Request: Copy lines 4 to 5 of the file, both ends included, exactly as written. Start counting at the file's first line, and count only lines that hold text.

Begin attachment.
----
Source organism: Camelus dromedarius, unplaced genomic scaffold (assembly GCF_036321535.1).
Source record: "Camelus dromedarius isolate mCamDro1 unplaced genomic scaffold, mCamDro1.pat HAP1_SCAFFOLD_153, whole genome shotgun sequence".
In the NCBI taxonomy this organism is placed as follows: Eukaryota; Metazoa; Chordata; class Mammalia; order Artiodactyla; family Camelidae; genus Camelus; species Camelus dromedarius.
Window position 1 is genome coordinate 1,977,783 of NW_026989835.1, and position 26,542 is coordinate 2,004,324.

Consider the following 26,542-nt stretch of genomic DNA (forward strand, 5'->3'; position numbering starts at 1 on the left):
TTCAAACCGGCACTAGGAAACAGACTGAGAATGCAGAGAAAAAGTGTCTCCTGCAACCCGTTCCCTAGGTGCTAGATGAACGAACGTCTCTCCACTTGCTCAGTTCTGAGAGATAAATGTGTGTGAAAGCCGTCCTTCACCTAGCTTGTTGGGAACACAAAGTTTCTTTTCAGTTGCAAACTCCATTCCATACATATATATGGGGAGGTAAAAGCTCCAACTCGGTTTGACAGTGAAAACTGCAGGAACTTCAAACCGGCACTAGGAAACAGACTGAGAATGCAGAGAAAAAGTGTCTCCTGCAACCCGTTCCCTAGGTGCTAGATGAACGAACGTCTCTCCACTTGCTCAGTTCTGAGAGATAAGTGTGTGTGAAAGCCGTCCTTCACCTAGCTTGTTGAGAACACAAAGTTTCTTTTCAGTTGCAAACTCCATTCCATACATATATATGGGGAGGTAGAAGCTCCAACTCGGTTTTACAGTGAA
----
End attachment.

Window position 1 is genome coordinate 1,977,783 of NW_026989835.1, and position 26,542 is coordinate 2,004,324.

Consider the following 26,542-nt stretch of genomic DNA (forward strand, 5'->3'; position numbering starts at 1 on the left):